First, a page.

Customs

The 27th Letter and Why it was Removed From the Alphabet


Ampersand

Every schoolchild knows there are 26 letters in the English alphabet. It seems self-evident that this fact must be as old as the language itself. Surprising as it may seem, as recently as the mid-1800s, there was a 27th letter — one you see on your computer keyboard every day, without suspecting that it once held equal status with A, B, C, and all of their comrades.

& #ampersand #& #alphabetThe extra letter is &. Known as an “ampersand,” this letter was originally the 27th letter of the alphabet, taking its place right after Z. The page pictured on the right from the 1863 book The Dixie Primer, For The Little Folks illustrates the way schoolchildren were taught their letters.

The ampersand dates back to the first century when Romans combined the letters E and T into one character representing the word et, which is Latin for “and.” From there, it made its way into the Old English alphabet, where it remained until the waning years of the 19th century.

#ampersand #&Although the alphabet included the ampersand, it wasn’t Except that it was not yet called an ampersand. It was called, quite simply, “and.” The origin of the term we use today came from the way one would commonly recite the alphabet. It was awkward to end a recitation of the alphabet by saying, “X, Y, Z, and.” Instead, the practice was to say, “X, Y, and Z, and by itself, ‘and.’” This, however, got to be a bit cumbersome, and over time, the bit “and by itself, ‘and'” was replaced with “and per se, and.” More time passed, and the practice of hurriedly mumbling, “and per se, and” got reduced to, “ampersand.”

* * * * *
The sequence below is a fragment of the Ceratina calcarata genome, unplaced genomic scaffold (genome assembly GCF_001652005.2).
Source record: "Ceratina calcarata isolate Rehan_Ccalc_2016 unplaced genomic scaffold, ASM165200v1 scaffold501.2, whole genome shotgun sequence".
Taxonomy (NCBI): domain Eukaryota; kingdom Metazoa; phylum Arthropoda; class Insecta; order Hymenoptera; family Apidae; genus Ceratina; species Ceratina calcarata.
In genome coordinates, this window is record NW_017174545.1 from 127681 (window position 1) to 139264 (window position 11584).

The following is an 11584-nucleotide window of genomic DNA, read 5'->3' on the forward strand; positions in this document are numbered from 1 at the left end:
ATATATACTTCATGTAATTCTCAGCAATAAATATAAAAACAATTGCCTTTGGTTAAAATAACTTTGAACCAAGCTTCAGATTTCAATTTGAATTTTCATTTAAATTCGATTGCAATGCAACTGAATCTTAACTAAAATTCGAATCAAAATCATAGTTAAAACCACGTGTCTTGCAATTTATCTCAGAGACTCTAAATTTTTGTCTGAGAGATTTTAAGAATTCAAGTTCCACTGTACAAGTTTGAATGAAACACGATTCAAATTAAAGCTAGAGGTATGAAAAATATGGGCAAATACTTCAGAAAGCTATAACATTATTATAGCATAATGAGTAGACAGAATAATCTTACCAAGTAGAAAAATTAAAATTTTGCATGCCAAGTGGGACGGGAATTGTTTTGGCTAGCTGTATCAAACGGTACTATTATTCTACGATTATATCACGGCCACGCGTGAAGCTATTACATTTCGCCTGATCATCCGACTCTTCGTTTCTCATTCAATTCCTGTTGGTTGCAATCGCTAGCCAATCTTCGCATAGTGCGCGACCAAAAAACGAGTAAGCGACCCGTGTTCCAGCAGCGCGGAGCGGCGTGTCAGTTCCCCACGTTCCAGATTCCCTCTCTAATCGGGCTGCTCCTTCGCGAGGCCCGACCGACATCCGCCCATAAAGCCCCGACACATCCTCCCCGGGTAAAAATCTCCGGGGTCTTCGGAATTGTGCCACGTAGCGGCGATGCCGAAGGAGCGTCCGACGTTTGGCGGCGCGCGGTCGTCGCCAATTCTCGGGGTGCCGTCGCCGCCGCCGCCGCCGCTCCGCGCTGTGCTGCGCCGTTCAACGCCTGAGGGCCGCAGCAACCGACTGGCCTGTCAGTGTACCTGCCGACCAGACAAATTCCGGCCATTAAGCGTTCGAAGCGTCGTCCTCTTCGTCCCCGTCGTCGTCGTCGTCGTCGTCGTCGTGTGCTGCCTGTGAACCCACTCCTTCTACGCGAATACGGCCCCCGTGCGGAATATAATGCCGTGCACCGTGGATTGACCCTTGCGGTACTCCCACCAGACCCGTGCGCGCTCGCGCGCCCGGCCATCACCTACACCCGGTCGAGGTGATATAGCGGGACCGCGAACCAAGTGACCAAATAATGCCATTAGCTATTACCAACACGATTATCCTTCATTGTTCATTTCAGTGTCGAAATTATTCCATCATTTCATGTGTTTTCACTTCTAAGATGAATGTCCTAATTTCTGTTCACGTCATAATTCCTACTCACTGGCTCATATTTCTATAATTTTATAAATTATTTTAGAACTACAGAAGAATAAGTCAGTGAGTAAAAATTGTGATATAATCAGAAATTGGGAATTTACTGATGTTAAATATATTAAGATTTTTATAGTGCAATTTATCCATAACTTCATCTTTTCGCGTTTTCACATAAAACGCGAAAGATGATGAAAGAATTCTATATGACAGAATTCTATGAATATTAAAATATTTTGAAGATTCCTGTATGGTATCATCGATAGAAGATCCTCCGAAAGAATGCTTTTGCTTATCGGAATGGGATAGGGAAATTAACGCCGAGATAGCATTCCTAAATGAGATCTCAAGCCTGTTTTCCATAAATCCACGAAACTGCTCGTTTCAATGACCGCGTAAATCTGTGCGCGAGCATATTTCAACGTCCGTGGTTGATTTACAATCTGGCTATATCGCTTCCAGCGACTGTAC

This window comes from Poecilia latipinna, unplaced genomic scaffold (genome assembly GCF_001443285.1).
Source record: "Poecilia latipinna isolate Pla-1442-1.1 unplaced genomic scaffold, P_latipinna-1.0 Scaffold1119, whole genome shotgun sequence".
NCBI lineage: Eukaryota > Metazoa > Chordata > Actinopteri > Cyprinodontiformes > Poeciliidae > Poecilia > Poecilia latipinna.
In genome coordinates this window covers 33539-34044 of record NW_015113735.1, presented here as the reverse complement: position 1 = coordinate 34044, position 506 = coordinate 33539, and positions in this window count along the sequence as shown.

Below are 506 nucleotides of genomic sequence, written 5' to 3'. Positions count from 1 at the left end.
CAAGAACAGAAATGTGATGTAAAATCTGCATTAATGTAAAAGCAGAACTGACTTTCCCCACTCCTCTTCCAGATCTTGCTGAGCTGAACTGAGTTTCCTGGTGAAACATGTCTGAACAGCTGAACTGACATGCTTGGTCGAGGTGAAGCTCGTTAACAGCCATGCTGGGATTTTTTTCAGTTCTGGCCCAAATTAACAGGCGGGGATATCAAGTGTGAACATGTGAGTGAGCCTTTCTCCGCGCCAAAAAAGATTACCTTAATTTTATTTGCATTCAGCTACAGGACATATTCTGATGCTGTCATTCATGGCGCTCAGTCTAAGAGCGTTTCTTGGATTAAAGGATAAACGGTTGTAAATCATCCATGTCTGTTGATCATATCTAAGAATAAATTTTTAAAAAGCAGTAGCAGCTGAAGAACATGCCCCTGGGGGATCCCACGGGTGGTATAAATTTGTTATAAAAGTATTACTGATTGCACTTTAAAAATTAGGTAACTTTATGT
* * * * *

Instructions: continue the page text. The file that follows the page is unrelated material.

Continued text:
So why is it that when you sing “Twinkle, Twinkle, Little Star” that you fail to mention the time-honored ampersand? Ironically, it is probably because of that song that the 27th letter lost its status in the alphabet. The alphabet song is sung to the tune of Wolfgang Amadeus Mozart‘s Twelve Variations on “Ah, vous dirai-je, Maman.” It was published in 1835, which is right about the time that the ampersand begins to retreat from common usage. It could very well be that the awkwardness of trying to fit, “and, by itself, ‘and'” or even “and, per se” into the end of the song was considered grounds enough to kick it out of the company of its peers.


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